Re: Oh those tender users

Subject: Re: Oh those tender users
From: "Keith Cronin" <kcronin -at- DALEEN -dot- COM>
To: "TECHWR-L" <techwr-l -at- lists -dot- raycomm -dot- com>
Date: Tue, 2 Jan 2001 06:14:54 -0800

In response to Andrew's "tender" post-

If you see my most recent post, you'll see that I absolutely do NOT
advocate ignorance.

You MUST understand what the product does. And, you MUST have the big
picture (as opposed to the tech writer who is content to put on his
blinders, document the 10 screens in the module HE's assigned, and have no
idea what the main product does). I think we're closer in our opinions
than you think - with the exception of our views on the importance of
knowing the UNDERLYING technology.

I think you need to understand the PRODUCT. If that's what you mean by
"understanding the technology" then you and I are in complete agreement.
But - I do NOT think I need to understand the programming. No, it can't
hurt to understand the programming, but I don't feel it's necessary. And
as I'm sure you've seen, a little knowledge can be a dangerous thing. If
I, with my surface knowledge of COBOL, C, C++, and VB, were to make a
suggestion to a programmer that he should do something in a different way,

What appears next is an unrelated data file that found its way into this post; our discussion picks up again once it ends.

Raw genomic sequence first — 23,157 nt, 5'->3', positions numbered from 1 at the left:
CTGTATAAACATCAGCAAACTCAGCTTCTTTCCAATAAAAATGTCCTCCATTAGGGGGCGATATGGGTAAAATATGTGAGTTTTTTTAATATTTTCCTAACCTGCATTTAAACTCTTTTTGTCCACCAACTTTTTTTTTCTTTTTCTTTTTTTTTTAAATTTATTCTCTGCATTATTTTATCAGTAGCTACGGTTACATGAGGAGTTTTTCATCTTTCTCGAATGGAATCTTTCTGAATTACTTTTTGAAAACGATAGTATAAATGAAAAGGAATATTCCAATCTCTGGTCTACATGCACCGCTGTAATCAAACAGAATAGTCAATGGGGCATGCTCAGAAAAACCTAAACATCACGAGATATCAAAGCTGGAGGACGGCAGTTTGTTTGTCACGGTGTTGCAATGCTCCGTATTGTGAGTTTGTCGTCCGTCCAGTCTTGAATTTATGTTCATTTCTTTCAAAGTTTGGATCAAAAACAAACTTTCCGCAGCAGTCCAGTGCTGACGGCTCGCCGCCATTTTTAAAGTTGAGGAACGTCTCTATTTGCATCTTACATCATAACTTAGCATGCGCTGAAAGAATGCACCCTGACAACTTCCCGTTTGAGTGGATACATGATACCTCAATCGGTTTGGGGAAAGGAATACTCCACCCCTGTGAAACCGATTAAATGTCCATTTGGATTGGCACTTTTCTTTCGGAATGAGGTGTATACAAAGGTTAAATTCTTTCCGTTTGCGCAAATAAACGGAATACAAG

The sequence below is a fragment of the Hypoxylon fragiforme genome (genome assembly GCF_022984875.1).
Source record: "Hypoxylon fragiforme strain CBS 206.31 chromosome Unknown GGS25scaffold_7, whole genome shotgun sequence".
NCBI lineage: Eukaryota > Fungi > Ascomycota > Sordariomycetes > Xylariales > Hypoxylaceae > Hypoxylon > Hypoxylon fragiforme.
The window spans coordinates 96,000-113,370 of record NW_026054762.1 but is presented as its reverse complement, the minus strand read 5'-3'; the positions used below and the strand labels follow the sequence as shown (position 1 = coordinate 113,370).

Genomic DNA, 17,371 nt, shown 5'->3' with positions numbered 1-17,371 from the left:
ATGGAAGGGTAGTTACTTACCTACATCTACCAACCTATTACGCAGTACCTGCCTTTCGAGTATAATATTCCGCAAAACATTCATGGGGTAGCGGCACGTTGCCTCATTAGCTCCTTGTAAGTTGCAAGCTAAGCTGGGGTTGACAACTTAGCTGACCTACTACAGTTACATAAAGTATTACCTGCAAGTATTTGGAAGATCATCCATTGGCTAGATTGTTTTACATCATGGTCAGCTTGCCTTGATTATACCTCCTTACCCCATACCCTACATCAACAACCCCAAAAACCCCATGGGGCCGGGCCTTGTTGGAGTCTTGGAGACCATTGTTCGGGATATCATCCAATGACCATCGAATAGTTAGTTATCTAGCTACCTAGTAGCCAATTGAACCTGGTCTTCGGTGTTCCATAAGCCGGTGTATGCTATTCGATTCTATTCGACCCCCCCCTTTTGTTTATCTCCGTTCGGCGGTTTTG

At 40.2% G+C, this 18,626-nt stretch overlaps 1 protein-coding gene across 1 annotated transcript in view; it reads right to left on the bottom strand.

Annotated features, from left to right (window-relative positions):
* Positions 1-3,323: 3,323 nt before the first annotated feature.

I do NOT think my opinion would be well received. My experience with
developers is that they LIKE being the Wizard of Oz (pay no attention to
the man behind the curtain) and are NOT receptive to ideas that question
the programming decisions they've made. Yes, it DOES help you converse
intelligently with them, but deep down they're thinking "If he was a REAL
programmer, he wouldn't settle for writing mere MANUALS!" Incidentally, I
get along great with developers, so please don't think this is an
anti-developer rant.

And I'm not one of the Style Guide Sissies that Andrew so despises. But I
AM content to leave the programming to the programmers, and strive to
develop well-rounded knowledge of the product I'm documenting.

If it's a very technical product (such as some back-office software I've
worked with), then "learning the product" becomes a more technical task.
You DO need to understand (for example) how a user's input will touch the
database, what records will be created, and what modules are affected.

I am not advocating the "I pressed this button and the screen turned
green, so in my documentation I wrote 'Press this button to make the
screen turn green.'" approach. I've seen tech writers do that, and I
don't respect it any more than I assume Andrew does.

What I DO advocate is growth.

I WAS a newbie; now I'm not. And a year from now, I hope to be even
better. But even as a newbie I really believe I created some useful and
accurate documentation.

I'm encouraging others to attempt the same. And then to get better at it.

After all (much like being a member of Menudo), nobody gets to be the "For
Dummies" poster child FOREVER!

-Keith "have you hugged a user today?" Cronin

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